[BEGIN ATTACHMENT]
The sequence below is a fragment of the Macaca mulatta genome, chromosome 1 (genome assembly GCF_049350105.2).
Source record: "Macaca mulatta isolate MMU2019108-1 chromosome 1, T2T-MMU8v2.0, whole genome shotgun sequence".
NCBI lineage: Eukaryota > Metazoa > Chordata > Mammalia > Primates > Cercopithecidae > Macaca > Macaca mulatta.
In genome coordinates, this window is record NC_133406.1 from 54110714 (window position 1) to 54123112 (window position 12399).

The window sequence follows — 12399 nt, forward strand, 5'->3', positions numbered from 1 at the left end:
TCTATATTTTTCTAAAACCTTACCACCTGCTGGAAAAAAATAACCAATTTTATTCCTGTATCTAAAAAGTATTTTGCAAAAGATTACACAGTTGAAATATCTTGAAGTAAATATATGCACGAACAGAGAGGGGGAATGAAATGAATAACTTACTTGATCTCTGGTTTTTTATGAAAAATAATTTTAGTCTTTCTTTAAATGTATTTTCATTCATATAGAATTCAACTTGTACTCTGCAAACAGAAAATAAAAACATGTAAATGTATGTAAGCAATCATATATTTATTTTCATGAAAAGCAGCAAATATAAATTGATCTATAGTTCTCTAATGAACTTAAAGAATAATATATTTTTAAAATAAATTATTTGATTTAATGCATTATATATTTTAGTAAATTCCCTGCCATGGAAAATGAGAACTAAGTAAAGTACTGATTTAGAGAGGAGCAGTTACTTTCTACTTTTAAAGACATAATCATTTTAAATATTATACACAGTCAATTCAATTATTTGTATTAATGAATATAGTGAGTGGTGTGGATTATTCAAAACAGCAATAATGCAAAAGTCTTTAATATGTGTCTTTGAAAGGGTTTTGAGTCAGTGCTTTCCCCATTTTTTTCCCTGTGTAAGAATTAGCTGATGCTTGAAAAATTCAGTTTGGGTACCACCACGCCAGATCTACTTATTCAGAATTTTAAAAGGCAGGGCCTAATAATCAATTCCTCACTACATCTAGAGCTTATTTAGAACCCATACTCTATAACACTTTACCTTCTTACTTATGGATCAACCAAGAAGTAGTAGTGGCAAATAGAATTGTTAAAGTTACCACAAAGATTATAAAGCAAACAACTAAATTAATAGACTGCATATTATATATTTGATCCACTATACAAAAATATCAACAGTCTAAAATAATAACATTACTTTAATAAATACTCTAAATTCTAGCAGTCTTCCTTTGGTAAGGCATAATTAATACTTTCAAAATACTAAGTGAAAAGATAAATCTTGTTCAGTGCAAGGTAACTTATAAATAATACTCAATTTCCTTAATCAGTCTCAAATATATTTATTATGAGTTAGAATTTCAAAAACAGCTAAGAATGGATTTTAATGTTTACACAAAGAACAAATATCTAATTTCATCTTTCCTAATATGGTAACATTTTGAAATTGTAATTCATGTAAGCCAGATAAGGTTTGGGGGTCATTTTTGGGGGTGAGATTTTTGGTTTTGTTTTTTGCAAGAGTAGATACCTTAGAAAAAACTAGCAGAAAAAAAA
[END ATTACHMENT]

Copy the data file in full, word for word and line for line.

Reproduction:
The sequence below is a fragment of the Macaca mulatta genome, chromosome 1 (genome assembly GCF_049350105.2).
Source record: "Macaca mulatta isolate MMU2019108-1 chromosome 1, T2T-MMU8v2.0, whole genome shotgun sequence".
NCBI lineage: Eukaryota > Metazoa > Chordata > Mammalia > Primates > Cercopithecidae > Macaca > Macaca mulatta.
In genome coordinates, this window is record NC_133406.1 from 54110714 (window position 1) to 54123112 (window position 12399).

The window sequence follows — 12399 nt, forward strand, 5'->3', positions numbered from 1 at the left end:
TCTATATTTTTCTAAAACCTTACCACCTGCTGGAAAAAAATAACCAATTTTATTCCTGTATCTAAAAAGTATTTTGCAAAAGATTACACAGTTGAAATATCTTGAAGTAAATATATGCACGAACAGAGAGGGGGAATGAAATGAATAACTTACTTGATCTCTGGTTTTTTATGAAAAATAATTTTAGTCTTTCTTTAAATGTATTTTCATTCATATAGAATTCAACTTGTACTCTGCAAACAGAAAATAAAAACATGTAAATGTATGTAAGCAATCATATATTTATTTTCATGAAAAGCAGCAAATATAAATTGATCTATAGTTCTCTAATGAACTTAAAGAATAATATATTTTTAAAATAAATTATTTGATTTAATGCATTATATATTTTAGTAAATTCCCTGCCATGGAAAATGAGAACTAAGTAAAGTACTGATTTAGAGAGGAGCAGTTACTTTCTACTTTTAAAGACATAATCATTTTAAATATTATACACAGTCAATTCAATTATTTGTATTAATGAATATAGTGAGTGGTGTGGATTATTCAAAACAGCAATAATGCAAAAGTCTTTAATATGTGTCTTTGAAAGGGTTTTGAGTCAGTGCTTTCCCCATTTTTTTCCCTGTGTAAGAATTAGCTGATGCTTGAAAAATTCAGTTTGGGTACCACCACGCCAGATCTACTTATTCAGAATTTTAAAAGGCAGGGCCTAATAATCAATTCCTCACTACATCTAGAGCTTATTTAGAACCCATACTCTATAACACTTTACCTTCTTACTTATGGATCAACCAAGAAGTAGTAGTGGCAAATAGAATTGTTAAAGTTACCACAAAGATTATAAAGCAAACAACTAAATTAATAGACTGCATATTATATATTTGATCCACTATACAAAAATATCAACAGTCTAAAATAATAACATTACTTTAATAAATACTCTAAATTCTAGCAGTCTTCCTTTGGTAAGGCATAATTAATACTTTCAAAATACTAAGTGAAAAGATAAATCTTGTTCAGTGCAAGGTAACTTATAAATAATACTCAATTTCCTTAATCAGTCTCAAATATATTTATTATGAGTTAGAATTTCAAAAACAGCTAAGAATGGATTTTAATGTTTACACAAAGAACAAATATCTAATTTCATCTTTCCTAATATGGTAACATTTTGAAATTGTAATTCATGTAAGCCAGATAAGGTTTGGGGGTCATTTTTGGGGGTGAGATTTTTGGTTTTGTTTTTTGCAAGAGTAGATACCTTAGAAAAAACTAGCAGAAAAAAAA